For a scene by scene comparison, check out Mike White’s short Who Do You Think You’re Fooling?, although I disagree with his unfairly tagging City on Fire as “less than spectacular”
2. Full Contact /俠盜高飛 (1992)
Doubled crossed, shot and left for dead during a jewelry store robbery in Thailand, Jeff (Chow Yun-fat) reappears in Hong Kong to play a game of cat and mouse with the accomplices who sold him out. Their flamboyant leader, Judge, is played by Simon Yam in a snake skin jacket that looks like he ripped if off of Nicolas Cage’s back in Wild At Heart. Serving as Ringo Lam’s twist on John Boorman’s 1967 classic Point Blank, Chow Yun-fat rips through the film as a cool as fuck anti-hero in a leather vest riding a motorbike with an edge that has rarely been matched.
In between the treachery and double crosses is a shoot-out sequence in a nightclub between Jeff and Judge which features a point of view bullet shot that, at the time, was incredibly audacious and thrilling. The effect had never really been seen before, but was quickly copied by Hollywood in the Mario Van Peebles Western Posse that came out the following year.
Released the same year as Woo’s Hard Boiled, Lam’s vision for Full Contact was rather nihilistic and bleak and didn’t seem connect with local audiences while quickly becoming a favourite of overseas fans.
Full Contact was written by Lam’s brother, Nam Yin, who also penned the scripts for several of Ringo’s other films, including Prison on Fire (1987), Burning Paradise (1994), School on Fire (1988) and Wild Search (1989). Nam Yin also appears in several of these films acting in small roles.
3. Prison on Fire /監獄風雲 (1987)
Lo Ka Yiu (Tony Leung Kar-fai) is a meek man who is sent to prison after the accidental killing of the thug who robbed his dad’s store. Subject to harassment by the other prisoners and unable to adjust to the rank and file of an incarcerated life he is befriended and protected by the jail jester, Ah Ching (Chow Yun-fat). The two are caught in a power struggle between rival gangs in the prison under the watch of a strict warden who pushes the embattled prisoners to the edge.
A local take on the Paul Newman prison film, Cool Hand Luke (1967) Prison on Fire quickly became the Territories’ third top grossing film for 1987. While the film plays out as crime drama, Lam ratchets up the tension in the jail to an claustrophobic intensity for our trapped heroes.
The stark portrayal of life behind bars in Hong Kong had a dire foreshadowing social message that if things are bad now, wait until China takes over from the British. In fact, in the sequel that came four years later, Prison on Fire II (1991), the conflict centered around the social and political divisions between the Hong Kong and Mainland Chinese prisoners in the facility.
4. Full Alert /高度戒備 (1997)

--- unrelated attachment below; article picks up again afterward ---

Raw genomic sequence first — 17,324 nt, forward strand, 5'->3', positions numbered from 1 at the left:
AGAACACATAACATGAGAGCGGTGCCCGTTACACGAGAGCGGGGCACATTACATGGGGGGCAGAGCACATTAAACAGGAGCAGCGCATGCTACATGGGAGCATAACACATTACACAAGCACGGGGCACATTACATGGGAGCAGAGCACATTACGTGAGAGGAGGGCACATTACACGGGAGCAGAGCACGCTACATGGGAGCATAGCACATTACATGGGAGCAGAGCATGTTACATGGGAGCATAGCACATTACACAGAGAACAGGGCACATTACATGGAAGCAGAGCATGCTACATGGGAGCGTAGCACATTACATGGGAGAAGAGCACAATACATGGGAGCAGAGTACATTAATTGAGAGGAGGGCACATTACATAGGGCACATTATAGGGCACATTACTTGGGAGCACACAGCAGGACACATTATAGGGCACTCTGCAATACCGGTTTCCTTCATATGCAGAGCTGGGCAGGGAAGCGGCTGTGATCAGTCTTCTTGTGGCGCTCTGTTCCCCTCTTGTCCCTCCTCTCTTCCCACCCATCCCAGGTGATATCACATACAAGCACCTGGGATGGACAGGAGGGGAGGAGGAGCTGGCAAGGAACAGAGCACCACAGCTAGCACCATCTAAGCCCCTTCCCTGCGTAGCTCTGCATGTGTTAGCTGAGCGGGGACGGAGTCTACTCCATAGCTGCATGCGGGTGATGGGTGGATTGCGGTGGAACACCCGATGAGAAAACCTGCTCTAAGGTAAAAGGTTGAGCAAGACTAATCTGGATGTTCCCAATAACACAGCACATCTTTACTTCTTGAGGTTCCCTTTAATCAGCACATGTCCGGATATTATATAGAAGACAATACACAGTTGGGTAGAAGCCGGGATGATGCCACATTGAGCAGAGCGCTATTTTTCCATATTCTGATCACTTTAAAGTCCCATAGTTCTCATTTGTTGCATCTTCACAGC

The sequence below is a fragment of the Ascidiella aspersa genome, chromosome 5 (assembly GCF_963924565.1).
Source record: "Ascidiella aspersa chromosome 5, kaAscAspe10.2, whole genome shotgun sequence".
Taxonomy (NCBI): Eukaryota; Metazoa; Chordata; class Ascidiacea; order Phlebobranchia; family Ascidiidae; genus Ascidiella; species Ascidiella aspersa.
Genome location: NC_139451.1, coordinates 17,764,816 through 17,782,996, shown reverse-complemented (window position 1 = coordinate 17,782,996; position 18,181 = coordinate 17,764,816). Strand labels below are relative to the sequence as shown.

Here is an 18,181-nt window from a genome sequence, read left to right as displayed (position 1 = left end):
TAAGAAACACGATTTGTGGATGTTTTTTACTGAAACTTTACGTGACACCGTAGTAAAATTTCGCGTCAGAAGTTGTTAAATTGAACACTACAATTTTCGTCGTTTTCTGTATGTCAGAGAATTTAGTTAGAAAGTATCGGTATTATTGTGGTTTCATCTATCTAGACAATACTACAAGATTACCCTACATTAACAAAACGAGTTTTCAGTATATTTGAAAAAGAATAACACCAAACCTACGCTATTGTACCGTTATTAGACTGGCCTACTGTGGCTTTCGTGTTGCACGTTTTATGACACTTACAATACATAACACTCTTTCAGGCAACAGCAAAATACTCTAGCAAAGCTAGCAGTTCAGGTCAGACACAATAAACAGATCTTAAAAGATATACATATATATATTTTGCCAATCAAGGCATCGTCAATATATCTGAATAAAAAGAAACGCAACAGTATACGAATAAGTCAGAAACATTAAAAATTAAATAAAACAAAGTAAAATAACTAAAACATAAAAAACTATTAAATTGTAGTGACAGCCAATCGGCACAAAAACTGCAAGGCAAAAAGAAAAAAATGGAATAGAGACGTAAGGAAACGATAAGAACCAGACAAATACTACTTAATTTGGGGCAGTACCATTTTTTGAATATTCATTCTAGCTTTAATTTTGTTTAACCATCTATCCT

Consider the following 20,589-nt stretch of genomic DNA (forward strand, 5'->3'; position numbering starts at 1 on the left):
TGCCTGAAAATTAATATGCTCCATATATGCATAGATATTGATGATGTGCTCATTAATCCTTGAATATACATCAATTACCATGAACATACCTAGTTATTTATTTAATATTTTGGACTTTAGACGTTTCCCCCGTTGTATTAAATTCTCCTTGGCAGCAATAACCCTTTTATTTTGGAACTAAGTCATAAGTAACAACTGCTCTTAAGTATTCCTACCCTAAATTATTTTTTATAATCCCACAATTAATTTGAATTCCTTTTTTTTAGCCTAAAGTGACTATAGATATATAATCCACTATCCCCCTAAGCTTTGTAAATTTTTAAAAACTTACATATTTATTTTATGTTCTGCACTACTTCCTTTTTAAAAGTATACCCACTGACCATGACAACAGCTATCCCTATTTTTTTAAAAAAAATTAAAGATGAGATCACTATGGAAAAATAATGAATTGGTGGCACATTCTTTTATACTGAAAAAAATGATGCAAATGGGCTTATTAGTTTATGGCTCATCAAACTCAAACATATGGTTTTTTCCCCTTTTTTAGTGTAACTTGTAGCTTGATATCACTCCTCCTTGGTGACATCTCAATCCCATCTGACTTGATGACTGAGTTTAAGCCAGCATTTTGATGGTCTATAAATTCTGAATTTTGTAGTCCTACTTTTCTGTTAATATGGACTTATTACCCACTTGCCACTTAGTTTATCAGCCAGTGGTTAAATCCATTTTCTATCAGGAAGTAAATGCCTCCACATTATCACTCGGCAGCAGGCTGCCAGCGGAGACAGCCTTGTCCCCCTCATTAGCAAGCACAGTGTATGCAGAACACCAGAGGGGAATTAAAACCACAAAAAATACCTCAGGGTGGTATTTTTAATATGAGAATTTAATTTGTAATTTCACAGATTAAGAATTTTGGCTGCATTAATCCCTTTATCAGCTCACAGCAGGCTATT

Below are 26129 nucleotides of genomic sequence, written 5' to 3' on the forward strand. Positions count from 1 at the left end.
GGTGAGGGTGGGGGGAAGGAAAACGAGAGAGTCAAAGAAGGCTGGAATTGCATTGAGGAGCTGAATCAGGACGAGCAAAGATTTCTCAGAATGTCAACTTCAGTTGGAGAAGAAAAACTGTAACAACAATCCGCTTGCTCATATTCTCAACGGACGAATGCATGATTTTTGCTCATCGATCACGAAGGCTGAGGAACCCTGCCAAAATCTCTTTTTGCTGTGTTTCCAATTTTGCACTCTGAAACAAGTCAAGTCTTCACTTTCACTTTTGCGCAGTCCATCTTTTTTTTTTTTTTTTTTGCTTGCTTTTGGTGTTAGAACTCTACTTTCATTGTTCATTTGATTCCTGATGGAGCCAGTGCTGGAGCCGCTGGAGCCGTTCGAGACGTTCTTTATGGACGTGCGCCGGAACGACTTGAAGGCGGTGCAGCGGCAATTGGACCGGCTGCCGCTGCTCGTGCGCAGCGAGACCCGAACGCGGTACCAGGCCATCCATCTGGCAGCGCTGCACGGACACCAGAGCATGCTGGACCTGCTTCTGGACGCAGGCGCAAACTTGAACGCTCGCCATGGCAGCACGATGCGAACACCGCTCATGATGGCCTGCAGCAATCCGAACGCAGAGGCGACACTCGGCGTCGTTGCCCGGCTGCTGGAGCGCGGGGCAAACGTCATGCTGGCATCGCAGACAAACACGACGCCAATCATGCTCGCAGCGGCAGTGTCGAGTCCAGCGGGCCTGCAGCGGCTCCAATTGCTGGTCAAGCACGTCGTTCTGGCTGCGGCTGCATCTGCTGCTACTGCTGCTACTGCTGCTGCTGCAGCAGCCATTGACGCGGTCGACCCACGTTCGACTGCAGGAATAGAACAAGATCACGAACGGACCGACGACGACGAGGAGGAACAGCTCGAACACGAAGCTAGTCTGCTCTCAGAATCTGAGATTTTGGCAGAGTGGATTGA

The crime genre that seemed to boom in the ‘80s was all but faded by the time of the release of Full Alert, making this is one of the best and last films of the era, released just two weeks after the handover (Britain ceded rule of the Territory back to China in June 30th, 1997).
The star system had changed over the decade of Lam’s career. Here he took two of the island’s best character actors, Lau Ching-wan and Francis Ng, and thrust them into the mean streets of Hong Kong.
Pao (Lau), a stubbornly dedicated cop investigates the grisly murder of an architect. A detailed map of a vault found by police in the suspect’s apartment spins around the cop, leading him to the trail of thieves from the Mainland and their daring attempt to steal a fortune from the HK Jokey Club.
As could be expected, Lam’s outlook on the future of Hong Kong with the new Chinese overlords was not a bright one, but there is a passion evident here that must have sprung from having directorial freedom returned to him after the disappointment of working in Hollywood on the Jean Claude Van-Damme film.
5. Burning Paradise /火燒紅蓮寺 (1994)
Script: Nam Yin
Lam’s only foray into martial arts cinema, Burning Paradise was produced by the genius producer/director Tsui Hark (just look to 1988’s Peking Opera Blues for a taste of his mastery).
Lam’s pugilistic period piece cuts right to the action as the opening credits roll on the burning of the legendary Shaolin Temple and the pursuit of the fugitive monks by the Manchu soldiers. The monks are lead by folk hero Fong Sai Yuk (played by newcomer Willie Chi Tin-Sang who would only star in four films in Hong Kong) are captured and imprisoned in a hellish, underground prison run by an evil martial art sect. Tiger and crane style duels take place on rocky outcrops and in dark caverns in a world that seems to be only a secret passage away from Indy’s Temple of Doom.
While Lam was best known for crafting noir worlds, Burning Paradise is indeed a departure, due in part to producer Tsui Hark’s usual overbearing creative influence. However, there is a dark streak to the story that had not been seen in popular martial arts films, giving this tale a decidedly unique, gothic feel.
From 1997 to 2017 Colin Geddes selected cutting-edge films for the Toronto International Film Festival, where he was in charge of the Midnight Madness and Vanguard programmes, specializing in diverse international genre cinema. He introduced countless new filmmakers to their first international audiences, and is one of the world’s foremost horror film experts. Geddes has also done acquisition consulting for international sales and distribution companies, and worked with filmmakers on marketing, sales and festival strategy. In addition to his curating and consulting efforts, he is also a producer with over a dozen credits to his name.
He currently works as a curator at Shudder, the leading online video network for horror fans.